Anti-art. Unorthodox. Avant-garde. These words apply to not one but two parties in today’s headline: Dada films and Marijuana Deathsquads, the Twin Cities noise supergroup helmed by Isaac Gale and Ryan Olson. Given their commonalities, Dada and Deathsquads make perfect bedfellows in tonight’s Walker Art Center event, “Sound for Silents: Film & Music on the Walker Hillside,” set to debut at dusk on the museum’s Wurtele Upper Garden.
Marijuana Deathsquads have always been a catch live, whether they’ve performed at P.O.S’s TFBSE, at Red Bull Sound Select, or with Andrew Broder as Broderjuana Deathsquads. The aggression of albums like Oh My Sexy Lord (2013), plus the sheer decibels of a live show, feel more chaotic for being in concert: “controlled improv,” as Olson has put it. Precise arrangements inside fluid composition.
Deathsquads will play alongside several short films by Hans Richter and Viking Eggeling and Entr’act (1924) by René Clair, matching the Dadaists’ non-narrative, nihilist pictures with entrancing, extreme anti-art of their own. Created almost 100 years ago, the movies were born out of disgust for World War I. Film was a new medium; talking with Ruth Hodgins at the Walker, Olson said he hopes this project will “jar people the same way the films did a long time ago.”
You may know Olson as Poliça’s producer; you may know him as co-founder of Gayngs, which has shared a cadre of members with Marijuana Deathsquads. For this project, Olson’s cast includes Justin Vernon (whose Bon Iver just played Rock the Garden at the Walker), Jake Luppen of Hippo Campus, and Benson Ramsey of the Pines, plus Poliça’s Drew Christopherson, Ben Ivascu, and Channy Leaneagh. Core members Gale, Mark McGee, Mark Jorgensen, and Trever Hagen round out the line-up.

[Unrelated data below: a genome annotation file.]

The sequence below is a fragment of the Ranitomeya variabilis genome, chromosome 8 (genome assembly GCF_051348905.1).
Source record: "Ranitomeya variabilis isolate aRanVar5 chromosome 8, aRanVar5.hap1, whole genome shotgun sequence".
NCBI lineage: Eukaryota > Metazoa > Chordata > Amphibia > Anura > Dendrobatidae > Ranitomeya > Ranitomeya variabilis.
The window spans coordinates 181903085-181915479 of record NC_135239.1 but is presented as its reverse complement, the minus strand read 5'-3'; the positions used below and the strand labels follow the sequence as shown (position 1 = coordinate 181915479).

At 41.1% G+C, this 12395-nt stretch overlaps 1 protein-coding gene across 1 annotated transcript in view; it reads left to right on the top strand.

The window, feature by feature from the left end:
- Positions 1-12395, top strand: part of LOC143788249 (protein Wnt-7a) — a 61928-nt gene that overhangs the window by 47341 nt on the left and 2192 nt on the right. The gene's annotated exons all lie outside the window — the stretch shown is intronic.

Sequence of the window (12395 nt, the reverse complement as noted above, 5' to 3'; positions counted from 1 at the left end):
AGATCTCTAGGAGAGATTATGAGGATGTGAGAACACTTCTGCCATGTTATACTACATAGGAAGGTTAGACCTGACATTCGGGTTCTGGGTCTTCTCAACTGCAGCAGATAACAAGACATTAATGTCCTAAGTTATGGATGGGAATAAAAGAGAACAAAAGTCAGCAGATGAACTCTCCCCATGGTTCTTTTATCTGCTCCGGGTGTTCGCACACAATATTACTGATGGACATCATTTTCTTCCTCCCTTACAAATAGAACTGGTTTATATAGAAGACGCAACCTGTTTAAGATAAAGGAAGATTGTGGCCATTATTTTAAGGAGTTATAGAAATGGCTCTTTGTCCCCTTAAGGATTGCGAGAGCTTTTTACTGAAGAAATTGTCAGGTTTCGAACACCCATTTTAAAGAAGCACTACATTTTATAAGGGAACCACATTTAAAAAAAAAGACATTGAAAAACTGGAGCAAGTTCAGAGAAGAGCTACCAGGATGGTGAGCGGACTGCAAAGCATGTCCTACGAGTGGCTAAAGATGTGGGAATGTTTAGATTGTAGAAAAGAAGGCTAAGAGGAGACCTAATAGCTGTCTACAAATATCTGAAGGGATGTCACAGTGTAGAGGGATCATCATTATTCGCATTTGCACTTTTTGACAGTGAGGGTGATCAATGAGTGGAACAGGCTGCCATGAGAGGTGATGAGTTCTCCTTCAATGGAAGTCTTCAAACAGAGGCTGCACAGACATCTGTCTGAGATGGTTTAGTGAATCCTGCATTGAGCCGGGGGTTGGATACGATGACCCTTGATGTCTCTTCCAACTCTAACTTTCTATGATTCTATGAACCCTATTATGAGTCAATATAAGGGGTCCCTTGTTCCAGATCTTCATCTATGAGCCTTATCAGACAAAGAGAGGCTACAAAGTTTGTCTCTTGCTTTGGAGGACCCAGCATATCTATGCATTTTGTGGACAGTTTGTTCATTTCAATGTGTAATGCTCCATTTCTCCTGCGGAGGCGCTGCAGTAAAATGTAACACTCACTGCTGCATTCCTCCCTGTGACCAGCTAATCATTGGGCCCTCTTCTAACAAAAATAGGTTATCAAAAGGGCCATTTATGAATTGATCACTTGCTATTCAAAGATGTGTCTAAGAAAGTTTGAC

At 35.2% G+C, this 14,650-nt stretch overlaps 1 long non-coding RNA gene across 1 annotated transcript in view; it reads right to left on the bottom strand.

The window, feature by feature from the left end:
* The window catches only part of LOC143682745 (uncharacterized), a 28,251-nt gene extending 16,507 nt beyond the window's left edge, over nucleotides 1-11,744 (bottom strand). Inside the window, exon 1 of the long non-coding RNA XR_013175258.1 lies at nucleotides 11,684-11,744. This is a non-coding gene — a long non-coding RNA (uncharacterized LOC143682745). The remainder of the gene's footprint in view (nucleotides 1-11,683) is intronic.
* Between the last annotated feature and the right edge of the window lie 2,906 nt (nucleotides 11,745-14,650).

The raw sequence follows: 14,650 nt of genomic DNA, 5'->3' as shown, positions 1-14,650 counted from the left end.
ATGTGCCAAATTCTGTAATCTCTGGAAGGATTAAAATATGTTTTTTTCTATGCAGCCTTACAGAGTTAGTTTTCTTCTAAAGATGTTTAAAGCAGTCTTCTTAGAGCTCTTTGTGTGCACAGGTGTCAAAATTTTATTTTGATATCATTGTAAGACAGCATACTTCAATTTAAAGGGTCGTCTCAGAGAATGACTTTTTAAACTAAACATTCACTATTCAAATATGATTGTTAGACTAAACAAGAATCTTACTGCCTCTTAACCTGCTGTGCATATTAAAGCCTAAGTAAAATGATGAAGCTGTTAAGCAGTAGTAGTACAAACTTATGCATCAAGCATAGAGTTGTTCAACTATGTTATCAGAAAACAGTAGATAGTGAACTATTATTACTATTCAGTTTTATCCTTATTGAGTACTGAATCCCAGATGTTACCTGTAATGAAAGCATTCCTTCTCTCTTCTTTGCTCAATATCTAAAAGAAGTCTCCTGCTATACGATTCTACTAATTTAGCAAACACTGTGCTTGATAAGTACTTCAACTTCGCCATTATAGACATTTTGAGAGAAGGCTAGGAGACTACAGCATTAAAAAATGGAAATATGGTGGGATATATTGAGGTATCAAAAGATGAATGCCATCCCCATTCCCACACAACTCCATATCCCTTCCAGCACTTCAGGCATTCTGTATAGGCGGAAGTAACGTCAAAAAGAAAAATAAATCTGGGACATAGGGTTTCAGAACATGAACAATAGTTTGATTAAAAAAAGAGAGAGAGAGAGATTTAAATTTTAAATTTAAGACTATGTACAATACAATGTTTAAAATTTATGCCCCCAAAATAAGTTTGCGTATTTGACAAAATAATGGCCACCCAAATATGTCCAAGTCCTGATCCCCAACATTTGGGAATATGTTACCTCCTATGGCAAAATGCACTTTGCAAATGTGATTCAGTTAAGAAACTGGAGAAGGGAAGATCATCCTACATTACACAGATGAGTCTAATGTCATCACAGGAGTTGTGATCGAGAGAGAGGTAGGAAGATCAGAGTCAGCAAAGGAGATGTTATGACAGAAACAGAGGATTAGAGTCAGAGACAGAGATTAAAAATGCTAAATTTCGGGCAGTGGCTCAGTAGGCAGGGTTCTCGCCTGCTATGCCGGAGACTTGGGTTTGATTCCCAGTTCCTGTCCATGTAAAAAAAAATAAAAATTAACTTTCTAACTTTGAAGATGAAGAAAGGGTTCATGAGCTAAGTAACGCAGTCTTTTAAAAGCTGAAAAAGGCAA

Another usual suspect here: Berlin, the German capital city that became a nexus for Dadaism as the movement spread from Zurich. It should come as no surprise to see Olson and crew sinking their teeth into art with ties to Germany; several of the artists named above met up in Berlin for an unnamed music festival in Oct. 2016, and Poliça have grown roots in Germany through friendships and tours. “Before Poliça was even a band,” drummer Drew Christopherson told me, “many of us were drawn to the idea of working in Berlin, because there’re so many pioneers of electronic music from there.”
A few snippets of the project have made their way onto the internet: Isaac Gale’s trailer (above) and several Justin Vernon Instagrams. Tonight, DJ Sean McPherson begins his set at 7 p.m., and the films start at dusk (around 8:30 p.m.). Admission is free.